If I were CEO of a large company today, I might be discouraged to learn how ineffectively project management offices operate and how frequently they end up being closed or restructured. It takes a lot of energy and resources to establish a PMO, staff it properly and integrate it into the company, so it would be hard to accept that the work was largely squandered. After all, PMOs are formed in part to help deploy corporate resources effectively.
The unfortunate trend is predictable. PMOs get launched for a reason. Something changes; the PMO does not. It becomes less relevant, less useful and finally no one owns it. And, there we are – one less PMO and one more discouraged CEO.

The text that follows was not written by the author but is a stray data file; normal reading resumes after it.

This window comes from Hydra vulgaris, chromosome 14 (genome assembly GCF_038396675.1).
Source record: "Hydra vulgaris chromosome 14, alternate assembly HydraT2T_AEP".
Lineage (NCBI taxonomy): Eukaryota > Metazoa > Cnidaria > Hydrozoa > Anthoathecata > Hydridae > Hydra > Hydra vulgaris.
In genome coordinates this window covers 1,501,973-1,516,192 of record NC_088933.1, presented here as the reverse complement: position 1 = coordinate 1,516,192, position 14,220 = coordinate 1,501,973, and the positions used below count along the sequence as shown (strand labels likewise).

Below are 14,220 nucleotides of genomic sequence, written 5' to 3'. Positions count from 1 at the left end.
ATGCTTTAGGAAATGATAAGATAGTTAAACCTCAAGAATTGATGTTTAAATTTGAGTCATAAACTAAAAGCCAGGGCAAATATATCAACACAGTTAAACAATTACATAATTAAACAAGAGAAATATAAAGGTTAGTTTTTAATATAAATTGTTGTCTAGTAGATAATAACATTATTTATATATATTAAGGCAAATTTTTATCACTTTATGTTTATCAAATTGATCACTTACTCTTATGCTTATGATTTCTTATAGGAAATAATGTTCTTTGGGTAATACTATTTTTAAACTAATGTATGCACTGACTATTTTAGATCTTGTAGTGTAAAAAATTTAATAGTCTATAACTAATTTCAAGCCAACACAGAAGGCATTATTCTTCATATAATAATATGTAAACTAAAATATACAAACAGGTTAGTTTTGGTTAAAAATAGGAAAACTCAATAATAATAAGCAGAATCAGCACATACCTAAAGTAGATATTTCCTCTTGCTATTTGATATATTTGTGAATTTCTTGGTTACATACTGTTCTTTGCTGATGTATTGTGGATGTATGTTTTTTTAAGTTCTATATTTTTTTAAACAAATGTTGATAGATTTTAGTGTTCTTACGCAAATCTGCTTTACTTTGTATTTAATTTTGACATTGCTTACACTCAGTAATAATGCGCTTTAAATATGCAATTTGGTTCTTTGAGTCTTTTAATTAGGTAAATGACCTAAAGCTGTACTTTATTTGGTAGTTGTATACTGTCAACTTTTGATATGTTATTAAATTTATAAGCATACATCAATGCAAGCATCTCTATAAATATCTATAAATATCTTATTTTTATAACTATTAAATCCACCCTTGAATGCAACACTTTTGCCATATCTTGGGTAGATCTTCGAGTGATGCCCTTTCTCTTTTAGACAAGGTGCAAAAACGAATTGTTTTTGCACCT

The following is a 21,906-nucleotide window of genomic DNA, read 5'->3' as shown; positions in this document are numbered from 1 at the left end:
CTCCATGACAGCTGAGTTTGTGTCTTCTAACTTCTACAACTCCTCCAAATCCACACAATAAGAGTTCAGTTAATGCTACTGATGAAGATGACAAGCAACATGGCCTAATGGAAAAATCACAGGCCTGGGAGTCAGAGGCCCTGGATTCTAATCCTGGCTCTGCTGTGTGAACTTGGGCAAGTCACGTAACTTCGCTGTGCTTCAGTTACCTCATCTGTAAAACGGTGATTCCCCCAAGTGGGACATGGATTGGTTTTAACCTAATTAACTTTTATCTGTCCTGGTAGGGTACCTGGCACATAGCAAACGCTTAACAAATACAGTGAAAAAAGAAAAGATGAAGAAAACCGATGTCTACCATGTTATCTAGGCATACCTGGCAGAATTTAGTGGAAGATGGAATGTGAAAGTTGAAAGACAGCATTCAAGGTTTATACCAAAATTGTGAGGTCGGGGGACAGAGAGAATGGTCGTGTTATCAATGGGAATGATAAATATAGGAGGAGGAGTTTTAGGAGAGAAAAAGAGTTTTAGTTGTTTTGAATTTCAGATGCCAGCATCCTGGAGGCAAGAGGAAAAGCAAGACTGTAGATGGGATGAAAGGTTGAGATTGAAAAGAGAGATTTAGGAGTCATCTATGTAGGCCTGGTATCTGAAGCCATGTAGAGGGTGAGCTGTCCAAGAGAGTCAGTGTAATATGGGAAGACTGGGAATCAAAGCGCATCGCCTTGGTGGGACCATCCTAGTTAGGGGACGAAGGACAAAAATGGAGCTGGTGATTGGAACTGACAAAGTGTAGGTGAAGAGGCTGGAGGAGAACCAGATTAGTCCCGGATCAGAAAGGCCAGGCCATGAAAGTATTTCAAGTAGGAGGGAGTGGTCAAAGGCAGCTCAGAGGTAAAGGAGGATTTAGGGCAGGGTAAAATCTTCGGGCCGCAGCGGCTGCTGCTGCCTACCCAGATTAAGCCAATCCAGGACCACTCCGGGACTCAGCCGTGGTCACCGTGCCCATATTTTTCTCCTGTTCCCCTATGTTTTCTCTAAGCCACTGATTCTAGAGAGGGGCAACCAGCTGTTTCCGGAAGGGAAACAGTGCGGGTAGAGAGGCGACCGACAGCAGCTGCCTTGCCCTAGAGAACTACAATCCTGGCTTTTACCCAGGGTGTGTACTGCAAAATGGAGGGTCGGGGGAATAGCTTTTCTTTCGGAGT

Register or login for access to this item and much more
All Information Management content is archived after seven days.
Community members receive:
- All recent and archived articles
- Conference offers and updates
- A full menu of enewsletter options
- Web seminars, white papers, ebooks
Already have an account? Log In
Don't have an account? Register for Free Unlimited Access